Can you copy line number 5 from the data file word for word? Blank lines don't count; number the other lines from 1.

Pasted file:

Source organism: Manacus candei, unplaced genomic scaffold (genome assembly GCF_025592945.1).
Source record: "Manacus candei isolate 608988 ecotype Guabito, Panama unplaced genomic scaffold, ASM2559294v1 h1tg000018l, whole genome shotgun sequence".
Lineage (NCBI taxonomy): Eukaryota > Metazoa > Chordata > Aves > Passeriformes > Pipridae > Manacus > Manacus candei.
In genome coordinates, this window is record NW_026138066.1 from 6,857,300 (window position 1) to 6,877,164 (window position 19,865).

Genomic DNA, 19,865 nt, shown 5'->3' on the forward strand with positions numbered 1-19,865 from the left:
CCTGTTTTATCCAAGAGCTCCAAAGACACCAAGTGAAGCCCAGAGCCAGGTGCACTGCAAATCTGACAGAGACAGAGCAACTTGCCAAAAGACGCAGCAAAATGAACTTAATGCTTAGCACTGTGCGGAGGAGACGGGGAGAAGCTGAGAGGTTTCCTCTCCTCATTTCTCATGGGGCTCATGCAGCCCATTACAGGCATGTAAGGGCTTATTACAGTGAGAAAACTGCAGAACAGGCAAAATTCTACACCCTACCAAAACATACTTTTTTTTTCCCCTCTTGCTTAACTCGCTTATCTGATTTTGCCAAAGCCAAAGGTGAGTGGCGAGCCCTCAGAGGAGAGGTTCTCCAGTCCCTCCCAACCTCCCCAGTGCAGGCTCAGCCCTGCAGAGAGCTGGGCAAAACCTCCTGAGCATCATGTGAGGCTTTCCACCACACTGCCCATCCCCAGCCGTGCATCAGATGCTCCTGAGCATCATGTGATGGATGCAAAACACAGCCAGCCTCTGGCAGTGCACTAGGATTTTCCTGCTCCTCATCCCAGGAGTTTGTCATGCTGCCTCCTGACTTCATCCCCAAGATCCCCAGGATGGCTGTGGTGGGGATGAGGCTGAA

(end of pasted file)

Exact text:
Genomic DNA, 19,865 nt, shown 5'->3' on the forward strand with positions numbered 1-19,865 from the left: